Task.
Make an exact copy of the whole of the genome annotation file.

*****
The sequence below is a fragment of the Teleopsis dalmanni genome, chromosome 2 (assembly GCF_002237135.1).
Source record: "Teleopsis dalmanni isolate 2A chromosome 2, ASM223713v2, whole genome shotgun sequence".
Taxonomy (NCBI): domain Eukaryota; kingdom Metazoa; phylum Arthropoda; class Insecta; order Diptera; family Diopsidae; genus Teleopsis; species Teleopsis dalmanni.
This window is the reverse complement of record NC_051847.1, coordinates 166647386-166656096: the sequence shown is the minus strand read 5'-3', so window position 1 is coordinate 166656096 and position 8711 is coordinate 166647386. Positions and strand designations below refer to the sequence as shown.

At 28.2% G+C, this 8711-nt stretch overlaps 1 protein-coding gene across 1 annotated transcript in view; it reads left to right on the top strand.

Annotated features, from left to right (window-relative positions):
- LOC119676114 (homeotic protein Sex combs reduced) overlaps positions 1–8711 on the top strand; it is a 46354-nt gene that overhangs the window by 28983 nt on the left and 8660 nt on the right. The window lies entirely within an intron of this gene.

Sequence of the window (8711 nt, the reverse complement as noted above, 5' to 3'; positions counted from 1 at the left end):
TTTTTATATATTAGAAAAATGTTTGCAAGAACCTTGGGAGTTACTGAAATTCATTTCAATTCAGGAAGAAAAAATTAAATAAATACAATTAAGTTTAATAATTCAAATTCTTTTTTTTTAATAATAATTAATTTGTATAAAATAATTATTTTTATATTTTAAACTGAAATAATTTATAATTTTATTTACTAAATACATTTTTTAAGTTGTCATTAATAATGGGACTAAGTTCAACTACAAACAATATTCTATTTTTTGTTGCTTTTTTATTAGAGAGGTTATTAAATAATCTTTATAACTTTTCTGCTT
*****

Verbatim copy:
The sequence below is a fragment of the Teleopsis dalmanni genome, chromosome 2 (assembly GCF_002237135.1).
Source record: "Teleopsis dalmanni isolate 2A chromosome 2, ASM223713v2, whole genome shotgun sequence".
Taxonomy (NCBI): domain Eukaryota; kingdom Metazoa; phylum Arthropoda; class Insecta; order Diptera; family Diopsidae; genus Teleopsis; species Teleopsis dalmanni.
This window is the reverse complement of record NC_051847.1, coordinates 166647386-166656096: the sequence shown is the minus strand read 5'-3', so window position 1 is coordinate 166656096 and position 8711 is coordinate 166647386. Positions and strand designations below refer to the sequence as shown.

At 28.2% G+C, this 8711-nt stretch overlaps 1 protein-coding gene across 1 annotated transcript in view; it reads left to right on the top strand.

Annotated features, from left to right (window-relative positions):
- LOC119676114 (homeotic protein Sex combs reduced) overlaps positions 1–8711 on the top strand; it is a 46354-nt gene that overhangs the window by 28983 nt on the left and 8660 nt on the right. The window lies entirely within an intron of this gene.

Sequence of the window (8711 nt, the reverse complement as noted above, 5' to 3'; positions counted from 1 at the left end):
TTTTTATATATTAGAAAAATGTTTGCAAGAACCTTGGGAGTTACTGAAATTCATTTCAATTCAGGAAGAAAAAATTAAATAAATACAATTAAGTTTAATAATTCAAATTCTTTTTTTTTAATAATAATTAATTTGTATAAAATAATTATTTTTATATTTTAAACTGAAATAATTTATAATTTTATTTACTAAATACATTTTTTAAGTTGTCATTAATAATGGGACTAAGTTCAACTACAAACAATATTCTATTTTTTGTTGCTTTTTTATTAGAGAGGTTATTAAATAATCTTTATAACTTTTCTGCTT